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No surprises here

Taboo quiz (via elynne)
Your Moralising Quotient is: 0.00.
Your Interference Factor is: 0.00.
Your Universalising Factor is: -1.


( 8 comments — Leave a comment )
Jun. 23rd, 2003 12:02 pm (UTC)
my moralising factor was 0.08
interference was 0.00
universalising factor was 0.00

OK, so i'm a bit judgemental when it comes to sons breaking deathbed promises to their mothers. :)

Jun. 23rd, 2003 05:14 pm (UTC)
Your Moralising Quotient is: 0.00.

Your Interference Factor is: 0.00.

Your Universalising Factor is: -1

Did you ever study philosophy?
Jun. 23rd, 2003 05:28 pm (UTC)
Re: Philosophy?
Yes - not in any formal way, but I took a course or two in college and edited some academic books on it when I worked at a university press. But I've not studied ethics from a philosophy perspective, tho' I've studied it from a psychology perspective and (again informally) from a religious perspective.

Jun. 23rd, 2003 05:53 pm (UTC)
Re: Philosophy?
Yes. My undergrad degree is in Philosophy, and I did all of the coursework for a Masters (though I never got around to writing the thesis).
Jun. 23rd, 2003 06:30 pm (UTC)
Re: Philosophy?
Oh, neat! what were your favorite philosophies/ers (if any)?
Jun. 24th, 2003 02:58 pm (UTC)
Re: Philosophy?
That's a tough question, I'll see if I can come up with a good answer.

Ancient: Heraclitus (All is flux), Aristotle (Experiments can teach us things. The good life is striving towards excellence.)

17c European: Spinoza (All matter participates equally in all properties of matter, including mind.) This is a response to Decartes, who said that there are two different types of things, insensible matter, and mind matter (they communicate by wiggling the pitutary gland). Spinoza said that's wrong. Decartes is the most wrong of all philosophers, and did the most intellecutal damage. Good math, though.

19C European: Nietzsche (God is dead.) Frege (Philosophy is as logical as mathematics.)

20C European: Russell (The linguistic turn.) The problems of philosophy are more difficult that we think because they are described in natural langage which we don't understand clearly. Wittgenstein (We think in models. What we can't talk about we must pass over in silence.) Goedel (Any system contains theorems which cannot be proven true or false within the system.) Foucault (Power is a critical factor in constucting systems of knowledge.)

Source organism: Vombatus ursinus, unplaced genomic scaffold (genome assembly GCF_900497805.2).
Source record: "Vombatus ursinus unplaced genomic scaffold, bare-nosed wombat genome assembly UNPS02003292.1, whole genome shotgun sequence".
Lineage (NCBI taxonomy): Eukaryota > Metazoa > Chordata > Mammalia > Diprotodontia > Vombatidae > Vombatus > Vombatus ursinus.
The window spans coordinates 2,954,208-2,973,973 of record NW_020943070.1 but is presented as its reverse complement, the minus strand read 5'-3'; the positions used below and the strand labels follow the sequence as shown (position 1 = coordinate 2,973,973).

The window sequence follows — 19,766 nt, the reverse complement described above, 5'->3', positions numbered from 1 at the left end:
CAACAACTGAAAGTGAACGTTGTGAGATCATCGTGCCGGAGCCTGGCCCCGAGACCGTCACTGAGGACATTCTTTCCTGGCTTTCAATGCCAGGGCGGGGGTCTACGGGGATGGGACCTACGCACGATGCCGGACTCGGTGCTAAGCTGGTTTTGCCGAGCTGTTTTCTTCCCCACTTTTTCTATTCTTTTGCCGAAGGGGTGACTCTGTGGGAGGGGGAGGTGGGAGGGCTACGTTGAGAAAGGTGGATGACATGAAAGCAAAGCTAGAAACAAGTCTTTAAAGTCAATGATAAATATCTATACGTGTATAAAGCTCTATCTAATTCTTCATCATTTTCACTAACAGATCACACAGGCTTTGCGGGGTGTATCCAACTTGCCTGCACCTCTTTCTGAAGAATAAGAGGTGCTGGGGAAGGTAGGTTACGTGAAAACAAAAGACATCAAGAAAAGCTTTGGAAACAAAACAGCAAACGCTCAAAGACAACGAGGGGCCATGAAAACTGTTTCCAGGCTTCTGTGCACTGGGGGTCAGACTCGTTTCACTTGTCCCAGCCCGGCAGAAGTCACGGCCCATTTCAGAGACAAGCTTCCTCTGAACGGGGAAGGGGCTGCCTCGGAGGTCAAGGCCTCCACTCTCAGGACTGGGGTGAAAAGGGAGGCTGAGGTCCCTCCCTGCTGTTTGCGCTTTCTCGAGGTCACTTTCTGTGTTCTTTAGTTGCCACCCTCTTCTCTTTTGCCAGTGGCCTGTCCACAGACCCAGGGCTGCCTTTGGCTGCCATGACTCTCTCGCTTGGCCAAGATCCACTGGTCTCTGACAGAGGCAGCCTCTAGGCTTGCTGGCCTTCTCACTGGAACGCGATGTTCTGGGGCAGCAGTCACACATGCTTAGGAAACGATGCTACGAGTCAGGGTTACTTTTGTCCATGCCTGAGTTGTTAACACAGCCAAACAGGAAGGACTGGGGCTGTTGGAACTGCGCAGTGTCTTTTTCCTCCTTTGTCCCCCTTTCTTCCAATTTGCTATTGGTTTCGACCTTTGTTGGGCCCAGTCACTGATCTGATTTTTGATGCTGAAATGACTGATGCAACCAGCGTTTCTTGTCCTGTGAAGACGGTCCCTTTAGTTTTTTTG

The philosopher I think of most often, and read for fun is Nietzsche. (Robert Solomon's books on him are wonderful.) I gave many of the contemporary French philosophers (Lacan and his followers) a good try, and I think I understand them, but I'm not sure I do.

These days, I'm reading a lot of Buddhist writings, particularly Pema Chodron.
Jun. 24th, 2003 09:56 pm (UTC)
Re: Philosophy?
That's a great answer.

I've never read much Nietzsche. I certainly never understood Lacan, etc., either. But I once received a letter from Jacques Derrida.

I've been reading Western takes on Buddhism for a long time. I was assigned a Chodron book for a writing class once, but I think I couldn't find a copy.
Jun. 24th, 2003 07:23 pm (UTC)
Your Moralising Quotient is: 0.17.

Your Interference Factor is: 0.00.

Your Universalising Factor is: 1.00.

( 8 comments — Leave a comment )

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